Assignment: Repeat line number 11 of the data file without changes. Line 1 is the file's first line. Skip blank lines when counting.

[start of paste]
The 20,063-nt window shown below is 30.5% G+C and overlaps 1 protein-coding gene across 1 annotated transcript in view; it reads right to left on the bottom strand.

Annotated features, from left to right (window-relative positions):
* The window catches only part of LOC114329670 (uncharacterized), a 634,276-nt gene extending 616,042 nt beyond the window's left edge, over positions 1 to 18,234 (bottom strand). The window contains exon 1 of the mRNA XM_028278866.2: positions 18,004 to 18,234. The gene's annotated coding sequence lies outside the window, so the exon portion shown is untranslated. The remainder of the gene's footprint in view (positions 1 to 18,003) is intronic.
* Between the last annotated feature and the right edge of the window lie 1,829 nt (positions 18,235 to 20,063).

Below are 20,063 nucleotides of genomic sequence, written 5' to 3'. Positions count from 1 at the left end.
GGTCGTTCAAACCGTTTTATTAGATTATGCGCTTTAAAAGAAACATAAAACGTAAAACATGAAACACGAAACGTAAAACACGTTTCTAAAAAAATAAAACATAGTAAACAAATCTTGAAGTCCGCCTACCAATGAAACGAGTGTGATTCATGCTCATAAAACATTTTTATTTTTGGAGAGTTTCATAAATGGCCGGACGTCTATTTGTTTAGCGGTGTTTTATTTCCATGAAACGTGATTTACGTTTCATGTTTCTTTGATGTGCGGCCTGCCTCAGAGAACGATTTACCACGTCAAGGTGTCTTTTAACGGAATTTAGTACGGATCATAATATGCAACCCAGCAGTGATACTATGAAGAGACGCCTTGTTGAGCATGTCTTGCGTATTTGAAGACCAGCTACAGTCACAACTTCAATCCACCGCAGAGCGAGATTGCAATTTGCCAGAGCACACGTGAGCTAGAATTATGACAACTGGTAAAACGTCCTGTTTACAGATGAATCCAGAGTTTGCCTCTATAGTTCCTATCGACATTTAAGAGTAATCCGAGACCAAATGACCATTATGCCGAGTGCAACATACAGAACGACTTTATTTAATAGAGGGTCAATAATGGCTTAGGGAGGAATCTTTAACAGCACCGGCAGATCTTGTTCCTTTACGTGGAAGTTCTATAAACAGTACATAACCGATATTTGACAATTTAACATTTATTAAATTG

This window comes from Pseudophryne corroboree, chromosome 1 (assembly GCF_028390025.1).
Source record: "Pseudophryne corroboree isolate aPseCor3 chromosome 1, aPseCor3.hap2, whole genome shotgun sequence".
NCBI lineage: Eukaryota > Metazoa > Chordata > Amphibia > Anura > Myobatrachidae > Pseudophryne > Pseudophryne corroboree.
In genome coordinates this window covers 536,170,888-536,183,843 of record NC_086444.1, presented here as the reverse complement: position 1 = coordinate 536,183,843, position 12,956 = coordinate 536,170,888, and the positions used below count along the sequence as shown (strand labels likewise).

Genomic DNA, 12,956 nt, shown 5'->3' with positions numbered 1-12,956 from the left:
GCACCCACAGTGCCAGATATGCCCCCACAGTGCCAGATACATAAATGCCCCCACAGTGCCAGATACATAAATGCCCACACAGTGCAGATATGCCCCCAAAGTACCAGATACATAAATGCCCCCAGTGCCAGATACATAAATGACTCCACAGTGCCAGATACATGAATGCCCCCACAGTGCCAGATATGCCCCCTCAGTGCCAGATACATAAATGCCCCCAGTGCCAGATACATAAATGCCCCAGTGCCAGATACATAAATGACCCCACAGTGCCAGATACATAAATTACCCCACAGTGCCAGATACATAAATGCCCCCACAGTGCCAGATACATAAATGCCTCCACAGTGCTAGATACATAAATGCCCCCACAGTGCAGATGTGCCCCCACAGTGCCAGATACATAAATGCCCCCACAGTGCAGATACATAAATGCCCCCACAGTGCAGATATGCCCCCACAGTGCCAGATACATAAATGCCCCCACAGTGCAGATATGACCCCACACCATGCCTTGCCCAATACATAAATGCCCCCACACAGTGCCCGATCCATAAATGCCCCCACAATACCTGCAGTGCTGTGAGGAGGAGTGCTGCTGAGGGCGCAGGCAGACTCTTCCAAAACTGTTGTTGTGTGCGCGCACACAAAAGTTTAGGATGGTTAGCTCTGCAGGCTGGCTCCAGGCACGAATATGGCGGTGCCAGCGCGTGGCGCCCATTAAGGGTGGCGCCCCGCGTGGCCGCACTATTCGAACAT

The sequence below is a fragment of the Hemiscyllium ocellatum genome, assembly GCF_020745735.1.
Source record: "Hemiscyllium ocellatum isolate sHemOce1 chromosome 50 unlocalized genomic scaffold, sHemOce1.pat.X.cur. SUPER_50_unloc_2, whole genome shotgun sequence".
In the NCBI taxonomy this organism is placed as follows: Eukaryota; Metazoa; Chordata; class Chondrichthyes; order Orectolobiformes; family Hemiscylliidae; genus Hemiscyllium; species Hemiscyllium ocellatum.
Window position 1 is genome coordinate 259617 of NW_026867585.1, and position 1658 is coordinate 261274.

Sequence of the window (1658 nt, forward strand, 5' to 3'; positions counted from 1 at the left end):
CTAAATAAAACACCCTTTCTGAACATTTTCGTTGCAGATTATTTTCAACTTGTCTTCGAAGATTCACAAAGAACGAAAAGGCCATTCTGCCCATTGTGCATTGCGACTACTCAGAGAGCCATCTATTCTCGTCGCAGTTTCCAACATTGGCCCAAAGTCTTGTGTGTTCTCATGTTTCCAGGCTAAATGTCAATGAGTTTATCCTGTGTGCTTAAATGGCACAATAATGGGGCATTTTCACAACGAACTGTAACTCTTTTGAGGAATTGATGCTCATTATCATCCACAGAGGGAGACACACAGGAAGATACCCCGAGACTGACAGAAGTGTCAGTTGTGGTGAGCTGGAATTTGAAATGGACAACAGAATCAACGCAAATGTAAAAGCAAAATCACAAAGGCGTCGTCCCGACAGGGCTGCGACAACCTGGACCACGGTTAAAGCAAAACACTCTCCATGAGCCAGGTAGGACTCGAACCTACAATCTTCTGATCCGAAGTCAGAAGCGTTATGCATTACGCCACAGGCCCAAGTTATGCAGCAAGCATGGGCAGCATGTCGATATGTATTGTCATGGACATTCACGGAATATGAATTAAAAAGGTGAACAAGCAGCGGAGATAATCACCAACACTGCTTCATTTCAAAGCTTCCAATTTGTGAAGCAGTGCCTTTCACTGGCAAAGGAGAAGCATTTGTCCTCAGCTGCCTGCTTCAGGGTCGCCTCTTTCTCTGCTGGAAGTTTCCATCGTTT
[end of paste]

Genomic DNA, 12,956 nt, shown 5'->3' with positions numbered 1-12,956 from the left: